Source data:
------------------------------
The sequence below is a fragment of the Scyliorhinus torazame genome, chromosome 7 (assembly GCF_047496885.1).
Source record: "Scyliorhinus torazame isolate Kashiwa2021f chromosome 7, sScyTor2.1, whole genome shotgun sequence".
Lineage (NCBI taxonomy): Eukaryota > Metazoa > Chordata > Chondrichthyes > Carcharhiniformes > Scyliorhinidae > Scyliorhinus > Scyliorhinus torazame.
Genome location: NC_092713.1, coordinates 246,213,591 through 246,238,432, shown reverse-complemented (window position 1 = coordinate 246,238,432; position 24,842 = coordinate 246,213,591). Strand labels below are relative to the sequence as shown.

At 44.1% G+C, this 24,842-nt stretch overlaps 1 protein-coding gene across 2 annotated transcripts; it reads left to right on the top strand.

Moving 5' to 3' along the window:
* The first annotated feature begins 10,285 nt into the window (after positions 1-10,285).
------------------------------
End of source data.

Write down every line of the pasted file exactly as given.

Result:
The sequence below is a fragment of the Scyliorhinus torazame genome, chromosome 7 (assembly GCF_047496885.1).
Source record: "Scyliorhinus torazame isolate Kashiwa2021f chromosome 7, sScyTor2.1, whole genome shotgun sequence".
Lineage (NCBI taxonomy): Eukaryota > Metazoa > Chordata > Chondrichthyes > Carcharhiniformes > Scyliorhinidae > Scyliorhinus > Scyliorhinus torazame.
Genome location: NC_092713.1, coordinates 246,213,591 through 246,238,432, shown reverse-complemented (window position 1 = coordinate 246,238,432; position 24,842 = coordinate 246,213,591). Strand labels below are relative to the sequence as shown.

At 44.1% G+C, this 24,842-nt stretch overlaps 1 protein-coding gene across 2 annotated transcripts; it reads left to right on the top strand.

Moving 5' to 3' along the window:
* The first annotated feature begins 10,285 nt into the window (after positions 1-10,285).